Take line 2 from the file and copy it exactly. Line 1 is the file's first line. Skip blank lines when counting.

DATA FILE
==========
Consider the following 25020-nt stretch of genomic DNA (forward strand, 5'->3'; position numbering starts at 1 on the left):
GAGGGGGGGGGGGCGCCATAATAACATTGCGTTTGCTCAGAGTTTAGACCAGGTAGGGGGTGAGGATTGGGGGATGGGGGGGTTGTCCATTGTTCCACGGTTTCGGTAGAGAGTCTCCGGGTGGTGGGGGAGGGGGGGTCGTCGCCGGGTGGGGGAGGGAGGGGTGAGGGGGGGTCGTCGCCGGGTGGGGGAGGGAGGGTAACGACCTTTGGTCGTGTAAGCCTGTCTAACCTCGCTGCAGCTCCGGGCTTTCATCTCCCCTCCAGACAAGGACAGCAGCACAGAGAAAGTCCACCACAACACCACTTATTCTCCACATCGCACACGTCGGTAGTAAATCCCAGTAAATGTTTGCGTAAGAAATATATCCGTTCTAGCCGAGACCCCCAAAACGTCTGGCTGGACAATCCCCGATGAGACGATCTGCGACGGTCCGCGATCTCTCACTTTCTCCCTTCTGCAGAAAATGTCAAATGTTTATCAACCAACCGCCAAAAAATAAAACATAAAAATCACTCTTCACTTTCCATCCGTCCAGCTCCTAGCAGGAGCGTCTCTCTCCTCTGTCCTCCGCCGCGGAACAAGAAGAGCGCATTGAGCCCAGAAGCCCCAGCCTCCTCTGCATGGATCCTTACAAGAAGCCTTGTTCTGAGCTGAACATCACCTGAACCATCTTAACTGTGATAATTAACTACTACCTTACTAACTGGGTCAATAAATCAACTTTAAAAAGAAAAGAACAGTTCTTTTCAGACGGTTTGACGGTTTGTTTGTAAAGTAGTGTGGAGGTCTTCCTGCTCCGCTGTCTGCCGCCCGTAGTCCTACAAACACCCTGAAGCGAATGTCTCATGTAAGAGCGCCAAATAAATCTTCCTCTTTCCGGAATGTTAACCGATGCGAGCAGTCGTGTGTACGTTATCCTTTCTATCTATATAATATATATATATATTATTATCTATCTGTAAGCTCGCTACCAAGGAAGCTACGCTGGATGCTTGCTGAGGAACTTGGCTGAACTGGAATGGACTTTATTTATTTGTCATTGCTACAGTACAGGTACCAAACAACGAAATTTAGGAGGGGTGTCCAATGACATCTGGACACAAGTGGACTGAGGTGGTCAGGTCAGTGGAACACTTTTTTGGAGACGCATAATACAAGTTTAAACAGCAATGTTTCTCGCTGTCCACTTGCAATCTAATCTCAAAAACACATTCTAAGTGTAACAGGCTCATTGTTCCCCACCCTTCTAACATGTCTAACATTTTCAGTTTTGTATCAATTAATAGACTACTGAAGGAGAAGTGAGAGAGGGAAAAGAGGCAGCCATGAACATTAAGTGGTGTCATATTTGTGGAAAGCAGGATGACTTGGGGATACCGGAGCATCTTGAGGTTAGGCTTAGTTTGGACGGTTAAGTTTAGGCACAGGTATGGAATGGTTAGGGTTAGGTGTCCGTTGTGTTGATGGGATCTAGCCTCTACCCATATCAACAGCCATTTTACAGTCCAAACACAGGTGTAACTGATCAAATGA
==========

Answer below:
GAGGGGGGGGGGGCGCCATAATAACATTGCGTTTGCTCAGAGTTTAGACCAGGTAGGGGGTGAGGATTGGGGGATGGGGGGGTTGTCCATTGTTCCACGGTTTCGGTAGAGAGTCTCCGGGTGGTGGGGGAGGGGGGGTCGTCGCCGGGTGGGGGAGGGAGGGGTGAGGGGGGGTCGTCGCCGGGTGGGGGAGGGAGGGTAACGACCTTTGGTCGTGTAAGCCTGTCTAACCTCGCTGCAGCTCCGGGCTTTCATCTCCCCTCCAGACAAGGACAGCAGCACAGAGAAAGTCCACCACAACACCACTTATTCTCCACATCGCACACGTCGGTAGTAAATCCCAGTAAATGTTTGCGTAAGAAATATATCCGTTCTAGCCGAGACCCCCAAAACGTCTGGCTGGACAATCCCCGATGAGACGATCTGCGACGGTCCGCGATCTCTCACTTTCTCCCTTCTGCAGAAAATGTCAAATGTTTATCAACCAACCGCCAAAAAATAAAACATAAAAATCACTCTTCACTTTCCATCCGTCCAGCTCCTAGCAGGAGCGTCTCTCTCCTCTGTCCTCCGCCGCGGAACAAGAAGAGCGCATTGAGCCCAGAAGCCCCAGCCTCCTCTGCATGGATCCTTACAAGAAGCCTTGTTCTGAGCTGAACATCACCTGAACCATCTTAACTGTGATAATTAACTACTACCTTACTAACTGGGTCAATAAATCAACTTTAAAAAGAAAAGAACAGTTCTTTTCAGACGGTTTGACGGTTTGTTTGTAAAGTAGTGTGGAGGTCTTCCTGCTCCGCTGTCTGCCGCCCGTAGTCCTACAAACACCCTGAAGCGAATGTCTCATGTAAGAGCGCCAAATAAATCTTCCTCTTTCCGGAATGTTAACCGATGCGAGCAGTCGTGTGTACGTTATCCTTTCTATCTATATAATATATATATATATTATTATCTATCTGTAAGCTCGCTACCAAGGAAGCTACGCTGGATGCTTGCTGAGGAACTTGGCTGAACTGGAATGGACTTTATTTATTTGTCATTGCTACAGTACAGGTACCAAACAACGAAATTTAGGAGGGGTGTCCAATGACATCTGGACACAAGTGGACTGAGGTGGTCAGGTCAGTGGAACACTTTTTTGGAGACGCATAATACAAGTTTAAACAGCAATGTTTCTCGCTGTCCACTTGCAATCTAATCTCAAAAACACATTCTAAGTGTAACAGGCTCATTGTTCCCCACCCTTCTAACATGTCTAACATTTTCAGTTTTGTATCAATTAATAGACTACTGAAGGAGAAGTGAGAGAGGGAAAAGAGGCAGCCATGAACATTAAGTGGTGTCATATTTGTGGAAAGCAGGATGACTTGGGGATACCGGAGCATCTTGAGGTTAGGCTTAGTTTGGACGGTTAAGTTTAGGCACAGGTATGGAATGGTTAGGGTTAGGTGTCCGTTGTGTTGATGGGATCTAGCCTCTACCCATATCAACAGCCATTTTACAGTCCAAACACAGGTGTAACTGATCAAATGA